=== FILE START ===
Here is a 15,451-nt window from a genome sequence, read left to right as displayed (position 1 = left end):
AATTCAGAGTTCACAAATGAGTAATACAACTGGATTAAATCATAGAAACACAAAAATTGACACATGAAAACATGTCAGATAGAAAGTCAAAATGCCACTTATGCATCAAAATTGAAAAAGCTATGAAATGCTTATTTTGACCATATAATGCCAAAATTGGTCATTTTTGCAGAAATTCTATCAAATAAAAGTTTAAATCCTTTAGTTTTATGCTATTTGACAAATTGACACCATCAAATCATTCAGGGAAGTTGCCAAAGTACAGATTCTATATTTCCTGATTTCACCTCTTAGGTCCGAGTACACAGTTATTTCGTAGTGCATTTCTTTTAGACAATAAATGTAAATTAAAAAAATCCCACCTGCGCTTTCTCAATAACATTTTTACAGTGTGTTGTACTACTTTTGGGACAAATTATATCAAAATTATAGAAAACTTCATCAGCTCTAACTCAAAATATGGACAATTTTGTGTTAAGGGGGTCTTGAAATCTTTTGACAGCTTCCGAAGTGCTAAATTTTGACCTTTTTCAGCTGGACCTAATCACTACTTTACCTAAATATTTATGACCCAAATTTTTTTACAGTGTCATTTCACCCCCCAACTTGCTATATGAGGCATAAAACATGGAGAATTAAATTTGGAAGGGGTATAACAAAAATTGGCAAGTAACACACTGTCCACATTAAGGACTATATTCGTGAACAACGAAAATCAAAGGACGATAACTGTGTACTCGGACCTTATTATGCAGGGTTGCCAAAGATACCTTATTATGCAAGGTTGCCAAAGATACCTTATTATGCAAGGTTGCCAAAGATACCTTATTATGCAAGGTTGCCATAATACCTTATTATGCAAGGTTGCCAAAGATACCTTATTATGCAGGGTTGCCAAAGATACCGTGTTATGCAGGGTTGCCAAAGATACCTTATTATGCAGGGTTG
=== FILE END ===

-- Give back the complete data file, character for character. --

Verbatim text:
Here is a 15,451-nt window from a genome sequence, read left to right as displayed (position 1 = left end):
AATTCAGAGTTCACAAATGAGTAATACAACTGGATTAAATCATAGAAACACAAAAATTGACACATGAAAACATGTCAGATAGAAAGTCAAAATGCCACTTATGCATCAAAATTGAAAAAGCTATGAAATGCTTATTTTGACCATATAATGCCAAAATTGGTCATTTTTGCAGAAATTCTATCAAATAAAAGTTTAAATCCTTTAGTTTTATGCTATTTGACAAATTGACACCATCAAATCATTCAGGGAAGTTGCCAAAGTACAGATTCTATATTTCCTGATTTCACCTCTTAGGTCCGAGTACACAGTTATTTCGTAGTGCATTTCTTTTAGACAATAAATGTAAATTAAAAAAATCCCACCTGCGCTTTCTCAATAACATTTTTACAGTGTGTTGTACTACTTTTGGGACAAATTATATCAAAATTATAGAAAACTTCATCAGCTCTAACTCAAAATATGGACAATTTTGTGTTAAGGGGGTCTTGAAATCTTTTGACAGCTTCCGAAGTGCTAAATTTTGACCTTTTTCAGCTGGACCTAATCACTACTTTACCTAAATATTTATGACCCAAATTTTTTTACAGTGTCATTTCACCCCCCAACTTGCTATATGAGGCATAAAACATGGAGAATTAAATTTGGAAGGGGTATAACAAAAATTGGCAAGTAACACACTGTCCACATTAAGGACTATATTCGTGAACAACGAAAATCAAAGGACGATAACTGTGTACTCGGACCTTATTATGCAGGGTTGCCAAAGATACCTTATTATGCAAGGTTGCCAAAGATACCTTATTATGCAAGGTTGCCAAAGATACCTTATTATGCAAGGTTGCCATAATACCTTATTATGCAAGGTTGCCAAAGATACCTTATTATGCAGGGTTGCCAAAGATACCGTGTTATGCAGGGTTGCCAAAGATACCTTATTATGCAGGGTTG